Being a firm Catholic, I really have to express my disagreement in replacing usual Lenten practices with vacation on a beach or some fun place. But no one can really blame the people taking their time off to relax and enjoy since there's no day of the year that can give a 4 day rest from work. In reality, whatever anyone does during Maundy Thursday or Good Friday, so as long as its done in the mindset of "reflection and penance" and doesn't violate any morals is more or less acceptable. Visita Iglesia is a pilgrimage, and it definitely falls under the recommended practices during Lent.

Wednesday, March 28, 2012

Bulacan Visita Iglesia 2011 Map

For the adventurous who want to try a Visita Iglesia not in Metro Manila, try going to Bulacan this Holy Week and visit some churches there. If you're not from there or do not have any relatives in Bulacan, go during the day. At least when you get lost, there will still be people you can ask for directions. Or just follow the map I used. :) You will only see maps as images on this article. For photos of the churches visited last year, please click The Bulacan Visita Iglesia.

Tuesday, March 20, 2012

Things Found in Filipino Homes

The home is the sanctuary of every family in the world. Here you can find all the things that reflect the culture and belongingness of a person. If you want to know more about someone, a trip to the person's house will show you a lot.

A home can tell you a story, how affluent the family is, how tidy and organized they are, and a whole lot more. The house can also reflect the nationality of the family dwelling there. For us Filipinos, sometimes it isn't that easy to spot but if you look closer, there are things that you won't find in houses of other cultures. Here are a few of the things that were usually found in Filipino Homes:

Monday, March 12, 2012

Ander da Saya

Photo from Okinawa Soba
I don't get to hear this phrase often nowadays. Perhaps it is something that is no longer relevant or it has turned into a different form but of the same context. Some use takusa (takot sa asawa) and other terms I didn't bother to search for or try to remember. It all boils down to one point, a man "cowering" to a woman.

Personally, that doesn't seem like an issue. If one can look at it at a perspective we Filipinos used to see, it shouldn't be embarrassing. But apparently, to the people who invented the term, it seems very unacceptable. "Ander da Saya" is the Filipinized term for "under the Saya" or under a woman's dress. Now you see who made a big deal out of this Pinoy attitude?

Tuesday, February 28, 2012

Ga-Graduate Ka Ba?

In the Philippine school systems, towards the end of the school year is an important month for graduating students. This is the time when a student gets a clue if he or she will walk to the stage to receive a piece of typewriting paper tied with cheap lace from Divisoria. Graduates-to-be are anxious to know if they're gonna move up, or gonna get stuck behind. Frankly its a tense time.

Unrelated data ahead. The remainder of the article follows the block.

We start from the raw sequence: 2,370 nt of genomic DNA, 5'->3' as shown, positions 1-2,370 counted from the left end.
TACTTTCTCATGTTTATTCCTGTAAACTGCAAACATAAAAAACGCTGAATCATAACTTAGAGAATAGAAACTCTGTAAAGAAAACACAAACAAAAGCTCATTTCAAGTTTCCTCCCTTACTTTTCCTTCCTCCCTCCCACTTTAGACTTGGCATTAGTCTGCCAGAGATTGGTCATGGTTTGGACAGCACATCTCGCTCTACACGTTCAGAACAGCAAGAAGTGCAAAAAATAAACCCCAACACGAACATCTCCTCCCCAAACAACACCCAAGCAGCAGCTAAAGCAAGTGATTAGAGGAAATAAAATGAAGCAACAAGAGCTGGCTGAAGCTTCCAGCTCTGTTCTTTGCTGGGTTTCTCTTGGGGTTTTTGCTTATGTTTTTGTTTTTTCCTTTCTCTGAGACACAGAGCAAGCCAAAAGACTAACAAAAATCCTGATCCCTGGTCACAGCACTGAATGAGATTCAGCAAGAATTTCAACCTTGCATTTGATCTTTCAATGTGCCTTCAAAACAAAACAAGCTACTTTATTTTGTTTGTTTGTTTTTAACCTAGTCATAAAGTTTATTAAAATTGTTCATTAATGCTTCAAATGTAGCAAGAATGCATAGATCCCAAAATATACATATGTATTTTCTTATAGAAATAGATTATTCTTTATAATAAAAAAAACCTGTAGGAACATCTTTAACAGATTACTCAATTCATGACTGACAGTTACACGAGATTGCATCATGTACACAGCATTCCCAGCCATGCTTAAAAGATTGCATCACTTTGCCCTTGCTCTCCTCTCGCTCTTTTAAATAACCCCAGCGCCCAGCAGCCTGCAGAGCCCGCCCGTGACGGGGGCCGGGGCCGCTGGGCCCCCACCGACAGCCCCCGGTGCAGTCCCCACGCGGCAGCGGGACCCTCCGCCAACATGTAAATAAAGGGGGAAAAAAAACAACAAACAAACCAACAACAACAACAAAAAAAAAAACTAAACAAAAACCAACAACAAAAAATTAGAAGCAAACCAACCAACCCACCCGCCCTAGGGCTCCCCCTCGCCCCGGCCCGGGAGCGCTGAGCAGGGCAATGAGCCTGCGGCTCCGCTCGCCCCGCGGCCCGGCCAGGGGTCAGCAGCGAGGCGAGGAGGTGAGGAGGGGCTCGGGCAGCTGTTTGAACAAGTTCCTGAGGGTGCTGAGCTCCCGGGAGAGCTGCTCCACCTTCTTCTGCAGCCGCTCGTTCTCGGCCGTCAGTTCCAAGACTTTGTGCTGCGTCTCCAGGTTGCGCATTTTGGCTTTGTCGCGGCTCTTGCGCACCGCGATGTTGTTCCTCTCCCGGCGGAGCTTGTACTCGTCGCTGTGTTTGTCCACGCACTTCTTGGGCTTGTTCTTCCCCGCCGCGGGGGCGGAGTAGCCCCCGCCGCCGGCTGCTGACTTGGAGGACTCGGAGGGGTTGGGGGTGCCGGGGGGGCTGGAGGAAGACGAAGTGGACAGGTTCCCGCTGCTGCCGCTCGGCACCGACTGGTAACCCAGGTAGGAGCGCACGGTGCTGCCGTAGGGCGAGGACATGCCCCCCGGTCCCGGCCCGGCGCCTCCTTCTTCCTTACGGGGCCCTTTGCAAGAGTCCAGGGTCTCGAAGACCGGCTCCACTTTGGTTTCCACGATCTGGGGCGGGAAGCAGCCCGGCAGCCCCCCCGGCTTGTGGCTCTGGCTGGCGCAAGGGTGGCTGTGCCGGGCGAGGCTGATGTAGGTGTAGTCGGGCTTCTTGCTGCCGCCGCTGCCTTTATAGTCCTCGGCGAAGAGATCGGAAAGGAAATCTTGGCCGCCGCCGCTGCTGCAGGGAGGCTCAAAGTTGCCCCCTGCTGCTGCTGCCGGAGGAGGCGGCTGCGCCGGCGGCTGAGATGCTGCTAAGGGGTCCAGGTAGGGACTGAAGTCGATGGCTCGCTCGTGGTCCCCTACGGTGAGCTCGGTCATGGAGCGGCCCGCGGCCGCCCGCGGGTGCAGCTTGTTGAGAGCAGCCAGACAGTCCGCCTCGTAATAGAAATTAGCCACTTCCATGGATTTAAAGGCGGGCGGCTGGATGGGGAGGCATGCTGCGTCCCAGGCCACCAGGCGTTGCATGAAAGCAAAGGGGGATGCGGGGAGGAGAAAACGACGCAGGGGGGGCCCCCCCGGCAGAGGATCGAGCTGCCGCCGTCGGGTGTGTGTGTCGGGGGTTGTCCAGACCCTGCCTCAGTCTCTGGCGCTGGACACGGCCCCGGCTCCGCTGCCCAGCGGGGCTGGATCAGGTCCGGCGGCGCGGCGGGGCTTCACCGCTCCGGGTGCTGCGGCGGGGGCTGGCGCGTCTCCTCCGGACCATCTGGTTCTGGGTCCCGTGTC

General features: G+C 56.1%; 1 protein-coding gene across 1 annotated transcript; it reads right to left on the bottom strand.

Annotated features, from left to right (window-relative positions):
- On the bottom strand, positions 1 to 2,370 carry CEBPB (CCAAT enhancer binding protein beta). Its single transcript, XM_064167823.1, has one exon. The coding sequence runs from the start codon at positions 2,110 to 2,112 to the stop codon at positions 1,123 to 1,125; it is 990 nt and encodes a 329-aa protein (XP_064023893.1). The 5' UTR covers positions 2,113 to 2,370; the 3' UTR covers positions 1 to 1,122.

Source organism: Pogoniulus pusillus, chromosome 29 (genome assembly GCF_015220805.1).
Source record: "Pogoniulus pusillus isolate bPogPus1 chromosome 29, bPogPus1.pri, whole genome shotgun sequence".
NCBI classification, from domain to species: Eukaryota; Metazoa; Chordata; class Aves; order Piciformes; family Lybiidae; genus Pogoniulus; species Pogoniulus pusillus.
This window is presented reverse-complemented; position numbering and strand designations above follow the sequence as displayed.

There's a lot of challenges actually. For the high school and the college students, grades are just the start of the things to get worried about. It is a stressful phase, but also an exciting one. Commencement is the end of something, and the start of another.

Sunday, February 26, 2012

Papaya Soap Syndrome

There was a time when the hottest selling thing was Papaya. You can see the fruit in newspapers and billboards. You can hear Papaya on the radio and see it on TV. Almost everyone was crazy about Papaya! Unfortunately, we didn't want to eat the fruit, we wanted it on our skin.

Almost all soaps for sale bore the resemblance to the color and smell of Papaya. Even the biggest names in soaps have their own Papaya variant. The craze even went further when someone released a green Papaya variant claiming to be more effective that the ripe fruit. Their claim?  They give Filipino women a chance to become whiter.

Thursday, February 16, 2012

Open a Balikbayan Box

We are one of the world's largest exporter of human resources. The Philippines has been mass producing skilled workers, professionals and wives (yes being a wife is an occupation) for the world in the past few decades, and we're pretty good at it. Some come back here, some don't. But they funnel billions and billions of dollars here to the country so not too many are complaining. Ask a random person on the street, chances are, he or she has a close relative working abroad. Many see going overseas as the premiere destination for success because of limited opportunities here. And to those who get lucky and get overseas work, when they return, they bring their dollars and balikbayan boxes.

Its an unspoken rule. All returning Filipino men and women, upon their return here, they should be bringing huge boxes with almost everything in it. These are the balikbayan boxes. Open it up, you should find pretty interesting stuff which will make you wonder why on earth do they bring these all the way from where its from? Here are the common things you'd find on OFW boxes:

Monday, February 6, 2012

Encountering an Aswang

I don't want to meet an aswang. I bet many don't want to either. Walking alone at night on a dark "eskinita" then suddenly an aswang appears scenario is something that doesn't happen very often especially nowadays in the metropolitan cities. Aside from the fact that we are talking on "mythological" terms here, there's no proof that aswangs exists. So what's the point of this? Its a nice to know. After all, no one said that aswangs don't exist. No one has proof...yet.